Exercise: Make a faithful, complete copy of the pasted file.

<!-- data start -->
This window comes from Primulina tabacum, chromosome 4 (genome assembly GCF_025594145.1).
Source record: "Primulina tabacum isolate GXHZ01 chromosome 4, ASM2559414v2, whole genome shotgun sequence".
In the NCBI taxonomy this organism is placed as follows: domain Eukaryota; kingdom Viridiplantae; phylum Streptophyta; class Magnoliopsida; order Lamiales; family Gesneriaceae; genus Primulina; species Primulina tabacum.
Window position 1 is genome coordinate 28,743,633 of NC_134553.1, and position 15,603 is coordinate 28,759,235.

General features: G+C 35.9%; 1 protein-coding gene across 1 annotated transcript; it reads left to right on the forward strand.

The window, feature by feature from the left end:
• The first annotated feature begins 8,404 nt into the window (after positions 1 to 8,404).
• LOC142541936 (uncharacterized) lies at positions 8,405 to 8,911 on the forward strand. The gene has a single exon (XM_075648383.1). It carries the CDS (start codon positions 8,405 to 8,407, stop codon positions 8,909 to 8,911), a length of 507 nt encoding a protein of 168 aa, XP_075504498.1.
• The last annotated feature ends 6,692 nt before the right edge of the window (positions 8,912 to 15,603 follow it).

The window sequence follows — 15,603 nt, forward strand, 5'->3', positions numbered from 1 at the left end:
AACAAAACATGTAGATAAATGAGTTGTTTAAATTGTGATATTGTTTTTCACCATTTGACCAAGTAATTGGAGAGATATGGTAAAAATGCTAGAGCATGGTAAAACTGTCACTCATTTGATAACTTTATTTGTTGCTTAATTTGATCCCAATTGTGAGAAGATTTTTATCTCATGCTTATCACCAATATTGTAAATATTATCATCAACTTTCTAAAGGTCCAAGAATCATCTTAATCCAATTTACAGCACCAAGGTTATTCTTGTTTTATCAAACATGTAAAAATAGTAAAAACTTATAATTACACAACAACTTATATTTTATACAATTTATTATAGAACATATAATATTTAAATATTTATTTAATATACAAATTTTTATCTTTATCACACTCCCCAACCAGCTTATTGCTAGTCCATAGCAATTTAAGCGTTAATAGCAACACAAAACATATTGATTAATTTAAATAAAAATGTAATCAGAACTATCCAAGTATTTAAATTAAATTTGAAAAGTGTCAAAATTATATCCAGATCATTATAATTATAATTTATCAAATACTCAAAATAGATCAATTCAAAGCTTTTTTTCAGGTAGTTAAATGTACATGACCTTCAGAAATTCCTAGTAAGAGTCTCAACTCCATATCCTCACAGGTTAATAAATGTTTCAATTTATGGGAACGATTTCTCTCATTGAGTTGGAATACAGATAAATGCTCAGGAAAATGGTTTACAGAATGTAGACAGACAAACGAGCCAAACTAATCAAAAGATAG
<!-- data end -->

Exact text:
This window comes from Primulina tabacum, chromosome 4 (genome assembly GCF_025594145.1).
Source record: "Primulina tabacum isolate GXHZ01 chromosome 4, ASM2559414v2, whole genome shotgun sequence".
In the NCBI taxonomy this organism is placed as follows: domain Eukaryota; kingdom Viridiplantae; phylum Streptophyta; class Magnoliopsida; order Lamiales; family Gesneriaceae; genus Primulina; species Primulina tabacum.
Window position 1 is genome coordinate 28,743,633 of NC_134553.1, and position 15,603 is coordinate 28,759,235.

General features: G+C 35.9%; 1 protein-coding gene across 1 annotated transcript; it reads left to right on the forward strand.

The window, feature by feature from the left end:
• The first annotated feature begins 8,404 nt into the window (after positions 1 to 8,404).
• LOC142541936 (uncharacterized) lies at positions 8,405 to 8,911 on the forward strand. The gene has a single exon (XM_075648383.1). It carries the CDS (start codon positions 8,405 to 8,407, stop codon positions 8,909 to 8,911), a length of 507 nt encoding a protein of 168 aa, XP_075504498.1.
• The last annotated feature ends 6,692 nt before the right edge of the window (positions 8,912 to 15,603 follow it).

The window sequence follows — 15,603 nt, forward strand, 5'->3', positions numbered from 1 at the left end:
AACAAAACATGTAGATAAATGAGTTGTTTAAATTGTGATATTGTTTTTCACCATTTGACCAAGTAATTGGAGAGATATGGTAAAAATGCTAGAGCATGGTAAAACTGTCACTCATTTGATAACTTTATTTGTTGCTTAATTTGATCCCAATTGTGAGAAGATTTTTATCTCATGCTTATCACCAATATTGTAAATATTATCATCAACTTTCTAAAGGTCCAAGAATCATCTTAATCCAATTTACAGCACCAAGGTTATTCTTGTTTTATCAAACATGTAAAAATAGTAAAAACTTATAATTACACAACAACTTATATTTTATACAATTTATTATAGAACATATAATATTTAAATATTTATTTAATATACAAATTTTTATCTTTATCACACTCCCCAACCAGCTTATTGCTAGTCCATAGCAATTTAAGCGTTAATAGCAACACAAAACATATTGATTAATTTAAATAAAAATGTAATCAGAACTATCCAAGTATTTAAATTAAATTTGAAAAGTGTCAAAATTATATCCAGATCATTATAATTATAATTTATCAAATACTCAAAATAGATCAATTCAAAGCTTTTTTTCAGGTAGTTAAATGTACATGACCTTCAGAAATTCCTAGTAAGAGTCTCAACTCCATATCCTCACAGGTTAATAAATGTTTCAATTTATGGGAACGATTTCTCTCATTGAGTTGGAATACAGATAAATGCTCAGGAAAATGGTTTACAGAATGTAGACAGACAAACGAGCCAAACTAATCAAAAGATAG